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Washington • A conservative bloc of House members dealt a significant blow to Rep. Jason Chaffetz's bid for speaker on Wednesday by endorsing Rep. Daniel Webster of Florida for the top job.

But the House Freedom Caucus' move ­— which may lead to a group vote for Webster on the floor — still plays into the concern that Chaffetz, R-Utah, laid out when he announced his long-shot bid: that Majority Leader Kevin McCarthy won't be able to get a majority of the House's votes on Oct. 29 because of opposition from the party's right flank.

House Republicans meet Thursday to select their nominee, and the full House votes on Oct. 29, the day before Speaker John Boehner is set to resign. The Freedom Caucus, a group of about 40 conservative House members, could roil the speaker vote, which requires a majority of members present — 218 if all 435 members are there. If it affects the vote significantly, the move could leave the body facing multiple ballots.

Chaffetz had been counting on some members of the Freedom Caucus to swing his way, but he said he wasn't surprised by the group's decision. He said the outcome proves that he is the candidate not beholden to either the right wing or the establishment.

"I'm trying to bridge the divide; that's the whole point of what I'm trying to do, is figure out how we get this divided group to unite behind somebody and start fighting Democrats instead of each other," Chaffetz said in an interview after the Freedom Caucus' intentions became public.

Chaffetz noted that he will support whoever becomes the GOP conference's nominee for speaker and will stop campaigning for the job ­— but he reiterated that if McCarthy is the nominee, he still can't win majority support in the Oct. 29 floor vote.

House Republicans hold 247 seats to Democrats' 188. If the Freedom Caucus' members vote for Webster and Democrats vote for Minority Leader Nancy Pelosi as expected, McCarthy won't be able to muster a majority.

Meanwhile Wednesday, Sen. Orrin Hatch was critical of Chaffetz's bid, telling Politico that his entrance into the race increases the chances of "chaos" this fall with congressional action and that the Utah congressman is viewed as too inexperienced for the top job.

Hatch, the Senate president pro tempore, told the news outlet that Chaffetz has the right to run for the seat but that it could hurt the House in the end.

Chaffetz's bid "may prevent McCarthy from getting [sufficient support]," Hatch said, "which is in my view a pretty bad thing. The more the House stays in chaos, the worse it will be."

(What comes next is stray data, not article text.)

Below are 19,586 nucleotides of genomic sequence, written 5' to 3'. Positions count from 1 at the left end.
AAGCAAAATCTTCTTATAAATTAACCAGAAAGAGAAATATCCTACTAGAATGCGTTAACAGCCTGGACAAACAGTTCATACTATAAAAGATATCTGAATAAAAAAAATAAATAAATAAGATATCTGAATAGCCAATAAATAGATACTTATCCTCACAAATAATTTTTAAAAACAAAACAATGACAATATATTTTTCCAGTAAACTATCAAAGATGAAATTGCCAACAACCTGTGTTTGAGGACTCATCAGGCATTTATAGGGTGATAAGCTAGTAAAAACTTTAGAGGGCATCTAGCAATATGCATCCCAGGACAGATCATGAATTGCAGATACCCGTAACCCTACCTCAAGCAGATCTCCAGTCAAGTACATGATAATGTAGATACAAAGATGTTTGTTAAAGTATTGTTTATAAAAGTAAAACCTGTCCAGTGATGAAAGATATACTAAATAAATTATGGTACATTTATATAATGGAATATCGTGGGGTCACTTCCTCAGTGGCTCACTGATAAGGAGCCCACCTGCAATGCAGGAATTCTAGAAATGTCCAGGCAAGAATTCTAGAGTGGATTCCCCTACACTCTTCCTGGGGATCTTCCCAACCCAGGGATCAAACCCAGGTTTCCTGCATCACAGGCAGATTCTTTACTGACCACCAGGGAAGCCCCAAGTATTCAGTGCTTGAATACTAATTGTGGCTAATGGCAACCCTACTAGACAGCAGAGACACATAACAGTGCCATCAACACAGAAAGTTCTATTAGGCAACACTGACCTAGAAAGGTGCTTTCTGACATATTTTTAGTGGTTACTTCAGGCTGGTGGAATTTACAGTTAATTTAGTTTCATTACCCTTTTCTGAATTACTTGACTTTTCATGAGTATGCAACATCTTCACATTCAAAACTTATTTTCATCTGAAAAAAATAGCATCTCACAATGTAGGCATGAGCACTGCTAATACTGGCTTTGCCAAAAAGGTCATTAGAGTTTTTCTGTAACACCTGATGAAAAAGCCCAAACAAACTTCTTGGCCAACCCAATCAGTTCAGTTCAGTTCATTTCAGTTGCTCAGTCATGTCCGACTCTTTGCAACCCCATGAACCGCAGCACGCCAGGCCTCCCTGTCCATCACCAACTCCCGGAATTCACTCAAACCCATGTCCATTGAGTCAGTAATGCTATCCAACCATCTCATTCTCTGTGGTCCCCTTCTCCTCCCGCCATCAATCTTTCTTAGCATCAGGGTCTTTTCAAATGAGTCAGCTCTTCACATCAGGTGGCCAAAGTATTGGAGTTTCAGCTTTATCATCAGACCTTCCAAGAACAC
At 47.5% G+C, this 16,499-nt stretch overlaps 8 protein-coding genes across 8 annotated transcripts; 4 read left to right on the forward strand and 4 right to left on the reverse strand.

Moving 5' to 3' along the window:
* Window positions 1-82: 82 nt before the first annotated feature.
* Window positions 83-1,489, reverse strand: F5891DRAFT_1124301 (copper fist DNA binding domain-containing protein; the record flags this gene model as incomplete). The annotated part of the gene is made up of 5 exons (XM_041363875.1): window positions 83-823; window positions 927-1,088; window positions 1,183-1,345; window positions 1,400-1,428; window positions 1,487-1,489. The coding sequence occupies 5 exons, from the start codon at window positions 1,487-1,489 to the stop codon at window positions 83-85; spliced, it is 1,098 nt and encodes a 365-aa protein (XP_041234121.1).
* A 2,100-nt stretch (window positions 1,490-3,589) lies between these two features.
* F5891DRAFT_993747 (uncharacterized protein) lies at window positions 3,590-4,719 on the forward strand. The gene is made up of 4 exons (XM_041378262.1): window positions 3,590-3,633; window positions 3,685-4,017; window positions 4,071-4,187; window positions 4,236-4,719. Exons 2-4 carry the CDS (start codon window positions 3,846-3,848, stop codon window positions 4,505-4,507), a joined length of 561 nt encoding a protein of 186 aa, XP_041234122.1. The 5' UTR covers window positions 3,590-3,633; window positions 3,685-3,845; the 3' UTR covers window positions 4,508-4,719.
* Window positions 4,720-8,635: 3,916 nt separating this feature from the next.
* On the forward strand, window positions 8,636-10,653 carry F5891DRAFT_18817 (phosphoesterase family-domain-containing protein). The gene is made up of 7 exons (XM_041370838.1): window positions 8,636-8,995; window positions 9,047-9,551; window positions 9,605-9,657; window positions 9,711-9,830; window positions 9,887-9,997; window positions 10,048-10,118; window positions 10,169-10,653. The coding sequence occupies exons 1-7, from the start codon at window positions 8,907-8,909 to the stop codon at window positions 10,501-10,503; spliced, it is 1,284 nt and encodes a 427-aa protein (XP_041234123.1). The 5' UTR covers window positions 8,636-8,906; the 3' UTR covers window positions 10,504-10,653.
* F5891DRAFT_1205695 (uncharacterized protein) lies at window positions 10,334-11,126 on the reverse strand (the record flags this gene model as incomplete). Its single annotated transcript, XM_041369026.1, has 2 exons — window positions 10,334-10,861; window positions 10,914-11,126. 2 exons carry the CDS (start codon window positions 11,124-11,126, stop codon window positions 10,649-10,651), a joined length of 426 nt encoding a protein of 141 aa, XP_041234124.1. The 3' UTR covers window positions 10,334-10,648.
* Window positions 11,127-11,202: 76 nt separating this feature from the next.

Hatch, a 38-year Senate veteran, also noted that Chaffetz's relative inexperience could become an issue in the race; Chaffetz is in his fourth term, McCarthy is in his fifth.

"What will be held against him by some is [the fact that] he has only been in Congress for a short period of time and may or may not have built up enough cachet to be the speaker," Hatch told Politico.

Hatch spokesman J.P. Freire later attempted to clarify Hatch's comments, saying that the senator's primary concern was for the House to promptly select a new speaker and get back to legislating.

"While the senator has repeatedly noted the benefits of a speaker from Utah, he thinks it would be inappropriate to endorse any candidate in the race for speaker, given that it's a matter rightly left to the discretion of House members alone," Freire said. "Sen. Hatch considers all of the candidates to be friends and valued legislative partners and looks forward to continuing to work with each of them, no matter the outcome of this contest."

Chaffetz responded to Hatch's original comments by saying that he views competition for the speaker job "vital."

"I have a lot of suggestions for the United States Senate, but I'll keep them to myself for now," Chaffetz added.

Hatch's comments contrast with his Senate colleague from Utah, Mike Lee, who praised Chaffetz's political acumen to The New York Times.

"Anyone who underestimates his ability does so at their own peril," Lee told The Times. Chaffetz and Lee served together in the administration of former Utah Gov. Jon Huntsman, Chaffetz as chief of staff and Lee as counsel.

Chaffetz's bid earned another public supporter Wednesday as Rep. Mia Love joined her Utah colleague Chris Stewart. The two are the only members to say they will vote for Chaffetz.

"With my vote for speaker of the House, I am putting Utah first," Love said in a statement. "My priority is to vote on behalf of the 4th District. That is why I plan to support Rep. Jason Chaffetz, because I believe he will bring a powerful Utah voice to Washington."

Rep. Rob Bishop, R-Utah, is publicly neutral.

Also Wednesday, a new poll showed that Americans don't know McCarthy and those who do don't have a favorable opinion of him.

Public Policy Polling, a Democratic-leaning firm, said a survey found half of voters have no opinion of McCarthy while 12 percent see him favorably and 38 percent have a negative opinion of him.